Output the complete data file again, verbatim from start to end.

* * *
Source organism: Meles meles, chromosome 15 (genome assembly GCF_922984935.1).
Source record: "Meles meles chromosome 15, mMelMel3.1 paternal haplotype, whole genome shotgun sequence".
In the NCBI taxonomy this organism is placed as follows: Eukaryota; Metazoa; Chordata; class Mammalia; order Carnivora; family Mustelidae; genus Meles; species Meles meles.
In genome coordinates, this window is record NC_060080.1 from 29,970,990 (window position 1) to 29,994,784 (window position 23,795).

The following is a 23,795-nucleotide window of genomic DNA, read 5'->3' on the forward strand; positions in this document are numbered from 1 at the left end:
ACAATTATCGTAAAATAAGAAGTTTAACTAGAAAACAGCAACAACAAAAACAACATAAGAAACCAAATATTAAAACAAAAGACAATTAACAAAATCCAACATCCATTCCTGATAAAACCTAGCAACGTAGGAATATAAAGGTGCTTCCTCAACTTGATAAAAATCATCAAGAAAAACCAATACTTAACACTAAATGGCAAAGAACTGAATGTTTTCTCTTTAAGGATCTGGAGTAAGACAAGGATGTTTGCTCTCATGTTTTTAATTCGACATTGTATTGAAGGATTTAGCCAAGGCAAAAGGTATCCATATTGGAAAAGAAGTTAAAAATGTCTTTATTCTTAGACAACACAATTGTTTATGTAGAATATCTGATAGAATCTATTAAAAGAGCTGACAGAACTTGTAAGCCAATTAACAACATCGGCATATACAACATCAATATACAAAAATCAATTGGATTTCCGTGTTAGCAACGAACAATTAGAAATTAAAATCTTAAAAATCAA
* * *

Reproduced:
Source organism: Meles meles, chromosome 15 (genome assembly GCF_922984935.1).
Source record: "Meles meles chromosome 15, mMelMel3.1 paternal haplotype, whole genome shotgun sequence".
In the NCBI taxonomy this organism is placed as follows: Eukaryota; Metazoa; Chordata; class Mammalia; order Carnivora; family Mustelidae; genus Meles; species Meles meles.
In genome coordinates, this window is record NC_060080.1 from 29,970,990 (window position 1) to 29,994,784 (window position 23,795).

The following is a 23,795-nucleotide window of genomic DNA, read 5'->3' on the forward strand; positions in this document are numbered from 1 at the left end:
ACAATTATCGTAAAATAAGAAGTTTAACTAGAAAACAGCAACAACAAAAACAACATAAGAAACCAAATATTAAAACAAAAGACAATTAACAAAATCCAACATCCATTCCTGATAAAACCTAGCAACGTAGGAATATAAAGGTGCTTCCTCAACTTGATAAAAATCATCAAGAAAAACCAATACTTAACACTAAATGGCAAAGAACTGAATGTTTTCTCTTTAAGGATCTGGAGTAAGACAAGGATGTTTGCTCTCATGTTTTTAATTCGACATTGTATTGAAGGATTTAGCCAAGGCAAAAGGTATCCATATTGGAAAAGAAGTTAAAAATGTCTTTATTCTTAGACAACACAATTGTTTATGTAGAATATCTGATAGAATCTATTAAAAGAGCTGACAGAACTTGTAAGCCAATTAACAACATCGGCATATACAACATCAATATACAAAAATCAATTGGATTTCCGTGTTAGCAACGAACAATTAGAAATTAAAATCTTAAAAATCAA